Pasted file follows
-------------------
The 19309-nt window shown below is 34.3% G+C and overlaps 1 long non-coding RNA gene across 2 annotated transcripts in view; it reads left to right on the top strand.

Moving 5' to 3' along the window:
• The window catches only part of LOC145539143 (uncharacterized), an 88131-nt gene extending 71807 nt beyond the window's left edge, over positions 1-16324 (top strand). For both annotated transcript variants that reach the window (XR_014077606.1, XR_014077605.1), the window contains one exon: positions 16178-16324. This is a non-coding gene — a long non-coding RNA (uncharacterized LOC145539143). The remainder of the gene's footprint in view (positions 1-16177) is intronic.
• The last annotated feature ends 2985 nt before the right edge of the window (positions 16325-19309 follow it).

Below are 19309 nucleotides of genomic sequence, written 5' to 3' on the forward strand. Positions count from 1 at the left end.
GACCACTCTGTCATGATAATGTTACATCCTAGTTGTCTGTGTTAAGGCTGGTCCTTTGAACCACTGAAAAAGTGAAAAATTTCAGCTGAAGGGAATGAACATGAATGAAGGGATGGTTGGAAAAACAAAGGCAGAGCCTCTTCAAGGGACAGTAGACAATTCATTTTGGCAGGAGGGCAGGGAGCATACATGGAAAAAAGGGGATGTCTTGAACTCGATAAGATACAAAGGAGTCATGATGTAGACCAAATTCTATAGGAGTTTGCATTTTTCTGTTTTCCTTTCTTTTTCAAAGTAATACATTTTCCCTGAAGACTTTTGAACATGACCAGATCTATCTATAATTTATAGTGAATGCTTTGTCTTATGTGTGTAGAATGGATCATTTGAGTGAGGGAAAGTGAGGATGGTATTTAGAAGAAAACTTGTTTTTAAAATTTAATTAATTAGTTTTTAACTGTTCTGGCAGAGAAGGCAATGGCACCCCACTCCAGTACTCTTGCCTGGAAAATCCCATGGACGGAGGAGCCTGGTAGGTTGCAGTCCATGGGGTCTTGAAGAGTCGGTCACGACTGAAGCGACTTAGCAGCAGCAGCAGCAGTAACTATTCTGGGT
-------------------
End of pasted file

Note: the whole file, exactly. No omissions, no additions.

The 19309-nt window shown below is 34.3% G+C and overlaps 1 long non-coding RNA gene across 2 annotated transcripts in view; it reads left to right on the top strand.

Moving 5' to 3' along the window:
• The window catches only part of LOC145539143 (uncharacterized), an 88131-nt gene extending 71807 nt beyond the window's left edge, over positions 1-16324 (top strand). For both annotated transcript variants that reach the window (XR_014077606.1, XR_014077605.1), the window contains one exon: positions 16178-16324. This is a non-coding gene — a long non-coding RNA (uncharacterized LOC145539143). The remainder of the gene's footprint in view (positions 1-16177) is intronic.
• The last annotated feature ends 2985 nt before the right edge of the window (positions 16325-19309 follow it).

Below are 19309 nucleotides of genomic sequence, written 5' to 3' on the forward strand. Positions count from 1 at the left end.
GACCACTCTGTCATGATAATGTTACATCCTAGTTGTCTGTGTTAAGGCTGGTCCTTTGAACCACTGAAAAAGTGAAAAATTTCAGCTGAAGGGAATGAACATGAATGAAGGGATGGTTGGAAAAACAAAGGCAGAGCCTCTTCAAGGGACAGTAGACAATTCATTTTGGCAGGAGGGCAGGGAGCATACATGGAAAAAAGGGGATGTCTTGAACTCGATAAGATACAAAGGAGTCATGATGTAGACCAAATTCTATAGGAGTTTGCATTTTTCTGTTTTCCTTTCTTTTTCAAAGTAATACATTTTCCCTGAAGACTTTTGAACATGACCAGATCTATCTATAATTTATAGTGAATGCTTTGTCTTATGTGTGTAGAATGGATCATTTGAGTGAGGGAAAGTGAGGATGGTATTTAGAAGAAAACTTGTTTTTAAAATTTAATTAATTAGTTTTTAACTGTTCTGGCAGAGAAGGCAATGGCACCCCACTCCAGTACTCTTGCCTGGAAAATCCCATGGACGGAGGAGCCTGGTAGGTTGCAGTCCATGGGGTCTTGAAGAGTCGGTCACGACTGAAGCGACTTAGCAGCAGCAGCAGCAGTAACTATTCTGGGT